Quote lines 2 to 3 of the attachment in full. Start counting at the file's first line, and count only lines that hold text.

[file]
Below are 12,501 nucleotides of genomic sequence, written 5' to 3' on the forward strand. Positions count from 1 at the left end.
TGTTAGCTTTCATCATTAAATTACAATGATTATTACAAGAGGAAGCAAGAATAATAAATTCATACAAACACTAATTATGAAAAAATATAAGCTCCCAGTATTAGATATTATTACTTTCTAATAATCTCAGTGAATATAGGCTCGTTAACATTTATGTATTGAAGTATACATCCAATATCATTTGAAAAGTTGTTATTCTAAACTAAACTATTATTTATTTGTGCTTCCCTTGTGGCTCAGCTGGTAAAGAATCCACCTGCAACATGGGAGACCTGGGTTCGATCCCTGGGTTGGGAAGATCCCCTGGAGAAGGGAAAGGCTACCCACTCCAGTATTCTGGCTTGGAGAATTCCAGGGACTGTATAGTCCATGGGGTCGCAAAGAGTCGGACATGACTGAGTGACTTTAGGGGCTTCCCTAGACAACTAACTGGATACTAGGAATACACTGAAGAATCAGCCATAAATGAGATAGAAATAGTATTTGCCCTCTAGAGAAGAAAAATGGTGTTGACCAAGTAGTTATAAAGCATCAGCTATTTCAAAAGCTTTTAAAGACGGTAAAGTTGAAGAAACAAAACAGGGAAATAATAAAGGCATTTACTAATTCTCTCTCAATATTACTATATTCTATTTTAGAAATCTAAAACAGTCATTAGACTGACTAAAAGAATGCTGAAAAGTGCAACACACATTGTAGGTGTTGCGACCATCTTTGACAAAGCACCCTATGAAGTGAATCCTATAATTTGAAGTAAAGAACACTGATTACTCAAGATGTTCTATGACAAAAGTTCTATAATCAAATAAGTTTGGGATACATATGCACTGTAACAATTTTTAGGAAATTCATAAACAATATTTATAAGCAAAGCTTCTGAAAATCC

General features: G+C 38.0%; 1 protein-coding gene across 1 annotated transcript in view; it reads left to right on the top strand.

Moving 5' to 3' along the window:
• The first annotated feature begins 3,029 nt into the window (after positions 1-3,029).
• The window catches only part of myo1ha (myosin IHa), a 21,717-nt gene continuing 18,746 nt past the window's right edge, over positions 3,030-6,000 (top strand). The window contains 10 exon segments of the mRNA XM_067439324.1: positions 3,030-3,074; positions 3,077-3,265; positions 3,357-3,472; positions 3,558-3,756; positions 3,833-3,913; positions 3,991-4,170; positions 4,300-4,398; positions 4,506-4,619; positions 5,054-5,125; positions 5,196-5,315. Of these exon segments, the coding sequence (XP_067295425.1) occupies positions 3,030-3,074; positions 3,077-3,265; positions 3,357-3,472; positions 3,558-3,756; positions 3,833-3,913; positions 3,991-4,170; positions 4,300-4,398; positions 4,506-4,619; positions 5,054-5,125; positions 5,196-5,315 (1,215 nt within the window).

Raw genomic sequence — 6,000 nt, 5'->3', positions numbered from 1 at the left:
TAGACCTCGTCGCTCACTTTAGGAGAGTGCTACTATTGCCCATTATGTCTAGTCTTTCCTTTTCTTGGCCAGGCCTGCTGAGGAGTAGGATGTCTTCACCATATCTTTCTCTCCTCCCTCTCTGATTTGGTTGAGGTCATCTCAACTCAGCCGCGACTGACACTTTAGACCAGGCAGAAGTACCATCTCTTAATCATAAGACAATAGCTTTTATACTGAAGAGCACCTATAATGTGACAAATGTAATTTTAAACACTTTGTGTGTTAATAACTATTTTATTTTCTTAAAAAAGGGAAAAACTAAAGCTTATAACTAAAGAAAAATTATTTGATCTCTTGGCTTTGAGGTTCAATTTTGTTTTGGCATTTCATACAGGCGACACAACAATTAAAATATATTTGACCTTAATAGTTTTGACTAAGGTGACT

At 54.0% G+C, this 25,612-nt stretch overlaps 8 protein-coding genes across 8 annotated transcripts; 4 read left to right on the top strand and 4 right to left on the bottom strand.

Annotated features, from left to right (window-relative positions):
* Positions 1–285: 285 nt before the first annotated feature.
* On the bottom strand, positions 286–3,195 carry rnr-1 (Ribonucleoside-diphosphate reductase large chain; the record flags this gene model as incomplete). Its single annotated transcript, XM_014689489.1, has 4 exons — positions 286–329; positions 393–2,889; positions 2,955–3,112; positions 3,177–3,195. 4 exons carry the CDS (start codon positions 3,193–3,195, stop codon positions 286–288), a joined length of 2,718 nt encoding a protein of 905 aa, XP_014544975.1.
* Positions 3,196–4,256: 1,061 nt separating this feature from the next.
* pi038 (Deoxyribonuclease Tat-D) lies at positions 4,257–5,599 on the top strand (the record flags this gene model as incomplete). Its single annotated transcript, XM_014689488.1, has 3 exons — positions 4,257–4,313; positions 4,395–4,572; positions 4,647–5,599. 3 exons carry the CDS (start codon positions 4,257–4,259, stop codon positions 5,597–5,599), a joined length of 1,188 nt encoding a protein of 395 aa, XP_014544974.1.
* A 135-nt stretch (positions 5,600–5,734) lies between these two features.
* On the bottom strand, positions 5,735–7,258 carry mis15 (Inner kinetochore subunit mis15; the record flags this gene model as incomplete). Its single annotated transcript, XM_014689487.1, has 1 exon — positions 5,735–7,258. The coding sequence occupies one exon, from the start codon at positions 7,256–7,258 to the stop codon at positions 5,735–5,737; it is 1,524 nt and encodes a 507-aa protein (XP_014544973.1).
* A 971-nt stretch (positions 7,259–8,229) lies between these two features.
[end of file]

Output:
TGTTAGCTTTCATCATTAAATTACAATGATTATTACAAGAGGAAGCAAGAATAATAAATTCATACAAACACTAATTATGAAAAAATATAAGCTCCCAGTATTAGATATTATTACTTTCTAATAATCTCAGTGAATATAGGCTCGTTAACATTTATGTATTGAAGTATACATCCAATATCATTTGAAAAGTTGTTATTCTAAACTAAACTATTATTTATTTGTGCTTCCCTTGTGGCTCAGCTGGTAAAGAATCCACCTGCAACATGGGAGACCTGGGTTCGATCCCTGGGTTGGGAAGATCCCCTGGAGAAGGGAAAGGCTACCCACTCCAGTATTCTGGCTTGGAGAATTCCAGGGACTGTATAGTCCATGGGGTCGCAAAGAGTCGGACATGACTGAGTGACTTTAGGGGCTTCCCTAGACAACTAACTGGATACTAGGAATACACTGAAGAATCAGCCATAAATGAGATAGAAATAGTATTTGCCCTCTAGAGAAGAAAAATGGTGTTGACCAAGTAGTTATAAAGCATCAGCTATTTCAAAAGCTTTTAAAGACGGTAAAGTTGAAGAAACAAAACAGGGAAATAATAAAGGCATTTACTAATTCTCTCTCAATATTACTATATTCTATTTTAGAAATCTAAAACAGTCATTAGACTGACTAAAAGAATGCTGAAAAGTGCAACACACATTGTAGGTGTTGCGACCATCTTTGACAAAGCACCCTATGAAGTGAATCCTATAATTTGAAGTAAAGAACACTGATTACTCAAGATGTTCTATGACAAAAGTTCTATAATCAAATAAGTTTGGGATACATATGCACTGTAACAATTTTTAGGAAATTCATAAACAATATTTATAAGCAAAGCTTCTGAAAATCC

General features: G+C 38.0%; 1 protein-coding gene across 1 annotated transcript in view; it reads left to right on the top strand.